Kayaking in Winter: 12 Tips You Need to Know

Kayaking in winter can be, put it mildly, unattractive. Going kayaking in the winter is not the most pleasant thing to do. But I assure you that winter kayaking is beautiful and can be very healthy. There are a few tips or rules you should consider before you go rafting on a river, lake, or sea. Here are the top 12 tips and things you should consider before you face the cold and go rafting.

Kayaking in Winter pin
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Clothing for kayaks in wintertime

Let’s talk about what you wear. Consider the places where you are most likely to lose heat in the winter. Consider wearing a hat or buying waterproof gloves. Also, consider wearing thicker waterproof boots. Well-fitting clothing on the human body is essential for comfort and safety when winter kayaking.

Warning! Learn how to layer clothes

Make sure your kayak is in good shape

Repair a crack that you noticed last time. Carefully inspect the appearance of your entire kayak to make sure it won’t soak up water.

Warning! Check your kayak and accessories for damage

Think about using foam blocks and sheets

Foam blocks are great for areas where your skin may come in contact with the kayak. They create an extra layer of insulation, which is important if you’re in a cold-water environment for an extended period of time.

Warning! Keep your extremities (head, arms, legs) warm

120-Degree Rule

Water and air temperatures below 120° Fahrenheit require you to wear a wetsuit or a drysuit if you are out on the water.

Even the best-trained bodies can be shocked when they fall into icy cold water. A person who is not appropriately dressed for submersion will have no chance of escaping. The primary method of preventing hypothermia for kayakers is to dress according to the temperature of the water.

The table shows when you should wear a wetsuit and when you should wear a dry suit for winter kayaking:

WATER TEMPRISK OF HYPOTHERMIACLOTHING
70 °F (ca. 21 °C) <Low3 mm wetsuit or shorty
60 – 70 °FModerate5 mm wetsuit
50 – 60 °FHighDrysuit or 7 mm wetsuit, or wetsuit with dry-top
> 50 °F (ca. 10 °C)ExtremeDrysuit

Winter kayaking: Is it too cold?

The water temperature does not have to be a certain range to be safe for kayaking. As long as your lake hasn’t frozen over and you wear proper clothing, you can go kayaking in freezing waters. Weather permitting of course.

Warning! Learn the 120-degree rule

Prepare a dry, waterproof bag

You should always pack your belongings in a waterproof bag for kayaking. This is especially important in winter kayaking because of the greater possibility of things getting wet, if only due to rain and snow.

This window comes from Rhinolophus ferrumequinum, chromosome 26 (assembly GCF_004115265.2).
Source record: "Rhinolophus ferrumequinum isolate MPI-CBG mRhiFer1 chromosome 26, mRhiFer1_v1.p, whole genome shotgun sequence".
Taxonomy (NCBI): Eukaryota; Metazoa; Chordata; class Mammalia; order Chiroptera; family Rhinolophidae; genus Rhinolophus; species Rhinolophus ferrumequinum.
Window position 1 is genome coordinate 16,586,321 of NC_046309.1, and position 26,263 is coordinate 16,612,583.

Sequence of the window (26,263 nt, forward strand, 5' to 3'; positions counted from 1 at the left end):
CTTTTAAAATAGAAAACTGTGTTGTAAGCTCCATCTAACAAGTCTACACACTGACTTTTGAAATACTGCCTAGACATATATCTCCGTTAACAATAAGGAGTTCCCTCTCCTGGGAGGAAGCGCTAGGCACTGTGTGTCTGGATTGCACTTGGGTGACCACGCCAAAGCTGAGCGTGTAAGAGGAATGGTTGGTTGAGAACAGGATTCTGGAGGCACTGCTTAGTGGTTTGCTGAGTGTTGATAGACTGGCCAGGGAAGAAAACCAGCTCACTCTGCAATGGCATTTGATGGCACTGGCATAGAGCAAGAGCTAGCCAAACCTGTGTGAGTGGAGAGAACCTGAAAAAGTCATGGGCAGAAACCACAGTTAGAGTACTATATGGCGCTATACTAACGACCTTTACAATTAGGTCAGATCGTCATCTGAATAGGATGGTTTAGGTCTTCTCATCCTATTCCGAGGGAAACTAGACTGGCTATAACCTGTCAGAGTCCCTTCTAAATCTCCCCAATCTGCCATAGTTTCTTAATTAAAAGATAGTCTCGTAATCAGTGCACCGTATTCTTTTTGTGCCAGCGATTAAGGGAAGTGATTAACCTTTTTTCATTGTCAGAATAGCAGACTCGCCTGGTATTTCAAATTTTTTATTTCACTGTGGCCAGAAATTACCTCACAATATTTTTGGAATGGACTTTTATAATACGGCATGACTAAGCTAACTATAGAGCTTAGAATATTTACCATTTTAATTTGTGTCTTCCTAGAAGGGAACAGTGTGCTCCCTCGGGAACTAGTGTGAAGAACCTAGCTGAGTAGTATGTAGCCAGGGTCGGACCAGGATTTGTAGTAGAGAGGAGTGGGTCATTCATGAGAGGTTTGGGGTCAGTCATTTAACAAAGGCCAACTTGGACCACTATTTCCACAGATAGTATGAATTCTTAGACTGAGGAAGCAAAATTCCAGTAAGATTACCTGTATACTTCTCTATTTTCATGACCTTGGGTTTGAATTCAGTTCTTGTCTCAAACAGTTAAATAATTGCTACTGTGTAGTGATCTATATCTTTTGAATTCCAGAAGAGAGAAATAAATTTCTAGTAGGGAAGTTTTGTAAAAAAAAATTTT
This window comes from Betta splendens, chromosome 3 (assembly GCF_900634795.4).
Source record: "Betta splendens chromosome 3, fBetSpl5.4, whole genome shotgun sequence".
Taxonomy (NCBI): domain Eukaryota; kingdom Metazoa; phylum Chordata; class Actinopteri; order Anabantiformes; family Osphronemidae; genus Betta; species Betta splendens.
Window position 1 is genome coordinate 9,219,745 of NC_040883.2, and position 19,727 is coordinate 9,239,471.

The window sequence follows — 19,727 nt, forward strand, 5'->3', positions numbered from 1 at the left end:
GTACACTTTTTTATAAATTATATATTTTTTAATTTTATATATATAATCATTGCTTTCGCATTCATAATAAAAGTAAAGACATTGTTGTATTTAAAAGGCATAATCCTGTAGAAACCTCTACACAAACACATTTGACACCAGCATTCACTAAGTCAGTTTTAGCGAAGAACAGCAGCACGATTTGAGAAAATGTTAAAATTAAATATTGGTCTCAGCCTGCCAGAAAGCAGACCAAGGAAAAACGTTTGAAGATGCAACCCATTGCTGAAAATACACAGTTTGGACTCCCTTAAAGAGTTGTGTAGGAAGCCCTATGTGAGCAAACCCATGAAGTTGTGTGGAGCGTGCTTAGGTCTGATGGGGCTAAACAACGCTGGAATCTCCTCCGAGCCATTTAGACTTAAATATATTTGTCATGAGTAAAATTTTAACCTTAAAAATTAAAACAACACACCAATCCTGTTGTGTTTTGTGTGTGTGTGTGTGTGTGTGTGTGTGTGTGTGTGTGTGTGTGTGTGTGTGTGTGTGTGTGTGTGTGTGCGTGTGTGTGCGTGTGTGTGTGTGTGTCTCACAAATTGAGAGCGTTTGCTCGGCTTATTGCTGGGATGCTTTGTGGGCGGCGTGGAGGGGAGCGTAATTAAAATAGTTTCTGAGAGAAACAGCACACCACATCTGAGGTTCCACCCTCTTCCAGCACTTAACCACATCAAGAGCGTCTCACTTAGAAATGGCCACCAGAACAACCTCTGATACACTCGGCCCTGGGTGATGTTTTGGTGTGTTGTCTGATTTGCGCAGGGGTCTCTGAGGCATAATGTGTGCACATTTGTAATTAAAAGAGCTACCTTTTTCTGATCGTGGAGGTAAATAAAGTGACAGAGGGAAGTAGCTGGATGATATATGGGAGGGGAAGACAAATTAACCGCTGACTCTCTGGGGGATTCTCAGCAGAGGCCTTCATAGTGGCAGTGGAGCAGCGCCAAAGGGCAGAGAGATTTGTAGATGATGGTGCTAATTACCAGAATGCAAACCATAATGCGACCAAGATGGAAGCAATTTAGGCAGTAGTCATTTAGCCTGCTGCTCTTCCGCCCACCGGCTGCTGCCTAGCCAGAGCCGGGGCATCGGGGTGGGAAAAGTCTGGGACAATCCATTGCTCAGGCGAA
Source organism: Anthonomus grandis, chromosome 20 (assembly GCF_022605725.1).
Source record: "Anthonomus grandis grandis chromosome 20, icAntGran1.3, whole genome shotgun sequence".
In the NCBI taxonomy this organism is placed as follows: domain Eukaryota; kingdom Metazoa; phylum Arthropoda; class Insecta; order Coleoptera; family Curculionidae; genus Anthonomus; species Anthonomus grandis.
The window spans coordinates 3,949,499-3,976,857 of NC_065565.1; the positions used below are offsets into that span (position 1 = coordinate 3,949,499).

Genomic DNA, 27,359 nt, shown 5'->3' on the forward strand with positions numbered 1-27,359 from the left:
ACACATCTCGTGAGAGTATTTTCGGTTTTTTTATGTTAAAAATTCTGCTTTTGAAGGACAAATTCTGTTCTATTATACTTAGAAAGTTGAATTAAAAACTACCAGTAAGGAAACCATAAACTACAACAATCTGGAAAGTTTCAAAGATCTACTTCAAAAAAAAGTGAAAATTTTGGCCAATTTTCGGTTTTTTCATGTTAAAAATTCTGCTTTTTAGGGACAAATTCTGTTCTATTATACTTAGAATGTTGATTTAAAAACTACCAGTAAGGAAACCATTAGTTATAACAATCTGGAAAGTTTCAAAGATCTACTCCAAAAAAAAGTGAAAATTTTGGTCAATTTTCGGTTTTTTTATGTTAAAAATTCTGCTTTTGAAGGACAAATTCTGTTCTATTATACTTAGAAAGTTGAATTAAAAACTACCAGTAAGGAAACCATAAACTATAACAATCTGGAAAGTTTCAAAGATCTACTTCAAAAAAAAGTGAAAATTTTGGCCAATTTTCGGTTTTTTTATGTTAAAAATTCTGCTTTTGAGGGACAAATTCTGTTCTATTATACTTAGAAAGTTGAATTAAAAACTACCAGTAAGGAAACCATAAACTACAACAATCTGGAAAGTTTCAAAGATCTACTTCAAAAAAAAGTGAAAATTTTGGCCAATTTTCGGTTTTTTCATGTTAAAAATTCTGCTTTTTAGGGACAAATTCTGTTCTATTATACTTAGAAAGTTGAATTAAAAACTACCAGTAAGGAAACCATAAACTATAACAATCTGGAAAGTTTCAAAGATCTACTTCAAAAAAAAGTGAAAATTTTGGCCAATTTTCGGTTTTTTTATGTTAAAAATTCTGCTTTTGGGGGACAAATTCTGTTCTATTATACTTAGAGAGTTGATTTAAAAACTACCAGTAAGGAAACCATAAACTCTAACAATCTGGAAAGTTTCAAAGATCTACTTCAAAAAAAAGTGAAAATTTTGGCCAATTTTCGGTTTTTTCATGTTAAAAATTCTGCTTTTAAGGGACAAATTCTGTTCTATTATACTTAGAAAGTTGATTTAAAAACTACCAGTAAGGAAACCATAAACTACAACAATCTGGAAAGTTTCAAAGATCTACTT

Warning! Keep dry clothes in a waterproof bag

Warm up before you reach for the paddle

You can warm up on or off the water. Get your blood pumping well throughout your body and your muscles well warmed up before you exert yourself. This will help prevent injuries and also make winter kayaking a little more fun.

Attention! Exercise, warm up your muscles

Plan ahead

Plan the entire float sensibly. Pack energy foods, fruits, and/or nuts. You can also pack a thermos for a warm drink. Also, think about bringing a set of dry clothes and a coat if necessary (especially if you’re getting out of the water for a while). Remember to always take care of your feet when you stop, keep them warm, and change your socks if necessary.

Attention! Plan the location and route beforehand

Adjust the length of the trip to your possibilities

Remember that winter kayaking is definitely different from summer ones. Don’t plan long escapades. Always consider the length of the trip and your abilities.

Attention! Watch the time

Check the weather before you set off

Winter, as we know, can be unpredictable (as can most months in some states of America). By checking the weather forecast before you descend, you can avoid various weather troubles that may suddenly strike you. It is also worth checking the water levels in the rivers. Heavy precipitation in the fall and winter can drastically change the riverbed. Always check the current before you go to a river, or better yet, ask a local. Also, be prepared for snowstorms, and don’t plan to go kayaking in such conditions.

Warning! Check the weather report

Stay close to shore

Winter weather conditions can change quickly and you should always be prepared to return to land safely.

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Sudden winds blowing against you can prevent you from returning to shore if you are too tired, so make sure you always have enough energy for the return trip.
Time flies in the winter when you’re passionately kayaking, so it’s easy to lose track of how far you’ve come and what’s next.

Warning! Do not swim too far from the shore

Always carry the means to call for help

A dry-case phone should suffice, but if you’re planning multiple trips, a GPS tracker might be a good investment. If you are planning a solo rafting trip, be sure to let those on shore know the expected duration and route.

Warning! Let others know that you are going kayaking

Shorter days

Remember how much daylight we have during the winter… The days may be shorter than you think, especially if the weather is already cloudy. Planning is key. Never kayak after dark. For winter kayaking, especially at the beginning, it is important to use a professional organizer who is prepared for winter requirements. A well-organized winter kayaking trip is a guarantee of safety and a great adventure.

Warning! The days are shorter in winter

FAQ

Is it safe to kayak in the winter?

Kayaking in the winter can be safe, but it requires additional precautions and the right gear to ensure your safety and comfort. Here are some factors to consider when kayaking in the winter:
Cold Water Gear: You’ll need cold-water gear such as a drysuit, wetsuit, or layered clothing to provide insulation and protect against hypothermia.
Skill Level: Ensure you have the necessary kayaking skills, including self-rescue techniques, to handle the challenges of cold-water kayaking.